A month and a half after shattering his right hind leg in the Preakness Stakes, Barbaro is still not out of the woods. After a month and a half. Recently, Barbaro, winner of the Kentucky Derby, has developed complications including having to have his cast changed twice, once to replace bent screws and a second time because Barbaro was uncomfortable. In addition, has to wear a supporting shoe on his left leg to protect him against laminitis, a fatal disease brought on uneven weight distribution.

These are just more reasons why Barbaro should have been put down after he suffered that catastrophic injury, just like any other race horse is. Fortunately or unfortunately for him, it occurred on national television and so the owners were forced into trying to save him. Listen, a horse is not a human. No matter how much you may try to attribute human characteristics to a horse in order to rationalize why you like it so much, the truth is a horse is and always will be an animal, and as an animal should not be treated as such.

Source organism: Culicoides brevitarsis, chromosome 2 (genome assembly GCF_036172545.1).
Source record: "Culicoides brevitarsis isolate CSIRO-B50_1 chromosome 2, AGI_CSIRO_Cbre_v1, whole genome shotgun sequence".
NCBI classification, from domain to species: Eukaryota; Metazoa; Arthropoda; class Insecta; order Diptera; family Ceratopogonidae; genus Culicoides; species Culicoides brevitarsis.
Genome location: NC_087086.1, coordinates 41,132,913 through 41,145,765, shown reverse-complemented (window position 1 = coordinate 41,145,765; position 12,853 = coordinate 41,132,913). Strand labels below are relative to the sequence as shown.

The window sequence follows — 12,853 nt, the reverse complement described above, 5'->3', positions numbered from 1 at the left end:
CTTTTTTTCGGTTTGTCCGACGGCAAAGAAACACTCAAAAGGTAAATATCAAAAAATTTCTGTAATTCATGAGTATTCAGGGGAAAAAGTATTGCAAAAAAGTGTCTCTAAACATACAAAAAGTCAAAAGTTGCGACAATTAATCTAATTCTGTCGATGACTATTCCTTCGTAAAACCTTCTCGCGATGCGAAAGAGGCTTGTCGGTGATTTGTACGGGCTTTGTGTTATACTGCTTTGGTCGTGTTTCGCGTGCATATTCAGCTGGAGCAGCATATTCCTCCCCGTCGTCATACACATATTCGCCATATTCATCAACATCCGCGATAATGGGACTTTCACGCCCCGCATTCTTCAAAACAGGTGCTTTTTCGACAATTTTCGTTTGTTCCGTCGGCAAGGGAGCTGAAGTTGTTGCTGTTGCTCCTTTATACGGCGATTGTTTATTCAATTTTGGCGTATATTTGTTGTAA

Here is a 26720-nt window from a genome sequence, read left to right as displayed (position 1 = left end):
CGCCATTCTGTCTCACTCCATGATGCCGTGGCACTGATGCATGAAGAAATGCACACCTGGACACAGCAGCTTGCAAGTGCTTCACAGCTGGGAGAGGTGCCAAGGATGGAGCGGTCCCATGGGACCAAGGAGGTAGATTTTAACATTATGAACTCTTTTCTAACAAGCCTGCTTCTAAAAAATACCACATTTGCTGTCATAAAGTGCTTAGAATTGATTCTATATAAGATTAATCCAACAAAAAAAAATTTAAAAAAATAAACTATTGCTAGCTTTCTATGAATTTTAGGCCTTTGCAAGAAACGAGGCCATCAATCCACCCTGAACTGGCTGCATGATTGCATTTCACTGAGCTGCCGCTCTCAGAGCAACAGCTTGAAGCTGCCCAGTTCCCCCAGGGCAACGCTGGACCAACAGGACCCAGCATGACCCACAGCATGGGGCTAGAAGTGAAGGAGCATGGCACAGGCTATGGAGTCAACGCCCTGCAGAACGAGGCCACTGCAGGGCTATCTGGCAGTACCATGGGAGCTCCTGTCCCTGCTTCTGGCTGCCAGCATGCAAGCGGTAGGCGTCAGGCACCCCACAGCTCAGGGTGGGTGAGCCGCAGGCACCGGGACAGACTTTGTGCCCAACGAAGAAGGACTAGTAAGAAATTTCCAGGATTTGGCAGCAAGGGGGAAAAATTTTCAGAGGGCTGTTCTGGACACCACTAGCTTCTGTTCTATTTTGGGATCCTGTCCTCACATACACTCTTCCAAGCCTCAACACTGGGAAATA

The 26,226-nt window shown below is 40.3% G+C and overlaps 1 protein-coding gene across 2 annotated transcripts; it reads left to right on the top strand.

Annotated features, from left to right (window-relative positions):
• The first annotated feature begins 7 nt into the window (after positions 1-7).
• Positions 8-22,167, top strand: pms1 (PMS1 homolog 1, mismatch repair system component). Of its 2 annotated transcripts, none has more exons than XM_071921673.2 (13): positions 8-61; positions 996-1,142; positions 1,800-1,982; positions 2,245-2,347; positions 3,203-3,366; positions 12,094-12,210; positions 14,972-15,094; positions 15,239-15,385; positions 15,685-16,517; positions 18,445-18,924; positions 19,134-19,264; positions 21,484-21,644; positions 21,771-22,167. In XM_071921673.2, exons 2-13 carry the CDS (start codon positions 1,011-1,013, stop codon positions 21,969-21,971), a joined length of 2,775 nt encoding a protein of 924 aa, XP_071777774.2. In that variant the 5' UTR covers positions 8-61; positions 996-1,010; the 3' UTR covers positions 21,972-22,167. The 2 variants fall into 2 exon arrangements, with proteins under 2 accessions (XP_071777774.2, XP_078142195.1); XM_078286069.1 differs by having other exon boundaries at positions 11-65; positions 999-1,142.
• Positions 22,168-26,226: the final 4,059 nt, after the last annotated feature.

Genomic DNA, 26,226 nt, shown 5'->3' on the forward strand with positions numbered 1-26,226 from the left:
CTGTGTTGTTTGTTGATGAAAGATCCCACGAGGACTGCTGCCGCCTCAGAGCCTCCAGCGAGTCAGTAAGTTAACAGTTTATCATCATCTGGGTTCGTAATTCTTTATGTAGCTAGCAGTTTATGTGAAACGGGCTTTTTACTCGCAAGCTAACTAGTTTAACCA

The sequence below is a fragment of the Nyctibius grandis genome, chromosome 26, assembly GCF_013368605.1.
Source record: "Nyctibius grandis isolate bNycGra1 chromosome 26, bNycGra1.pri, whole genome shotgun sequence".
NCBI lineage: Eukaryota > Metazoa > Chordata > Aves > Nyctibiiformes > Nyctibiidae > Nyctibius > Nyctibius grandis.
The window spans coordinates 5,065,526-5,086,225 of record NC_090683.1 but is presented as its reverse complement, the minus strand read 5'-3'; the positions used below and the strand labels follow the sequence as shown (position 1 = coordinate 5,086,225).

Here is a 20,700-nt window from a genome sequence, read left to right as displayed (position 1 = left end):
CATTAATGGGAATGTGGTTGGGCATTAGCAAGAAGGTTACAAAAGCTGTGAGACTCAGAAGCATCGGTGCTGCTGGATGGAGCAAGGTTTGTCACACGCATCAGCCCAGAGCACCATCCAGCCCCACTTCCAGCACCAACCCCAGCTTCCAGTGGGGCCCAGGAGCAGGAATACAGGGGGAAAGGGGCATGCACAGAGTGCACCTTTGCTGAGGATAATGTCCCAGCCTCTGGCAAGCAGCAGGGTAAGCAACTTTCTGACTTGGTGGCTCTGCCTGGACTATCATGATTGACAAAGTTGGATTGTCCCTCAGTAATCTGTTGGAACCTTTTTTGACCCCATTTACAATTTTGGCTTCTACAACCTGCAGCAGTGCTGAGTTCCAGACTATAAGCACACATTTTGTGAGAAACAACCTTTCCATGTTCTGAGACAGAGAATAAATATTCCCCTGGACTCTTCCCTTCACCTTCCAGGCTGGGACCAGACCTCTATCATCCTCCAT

That is why I watched in disbelief as people left get-well cards and signs for a horse who not only cannot read, but also wouldn't know why there were so many people leaving stuff for him. It was almost comical to watch so many people show compassion to one horse and ignore how dangerous the whole sport of horse racing is.

If anyone really cared about the welfare of Barbaro, then he or she would work to end a sport which is quite literally animal abuse. In order to help make clear the barbarism which is behind the sport of horse racing, I will point you to this site.

Since I do not expect you to read everything on the site, I will provide you with a few highlights.

  • Race horses are trained at too young an age since their bones' growth plates have not yet matured completely.

  • The average race horse lives 5-7 years of their 25 year life span. Compare that to riding horses who live 18-20 years.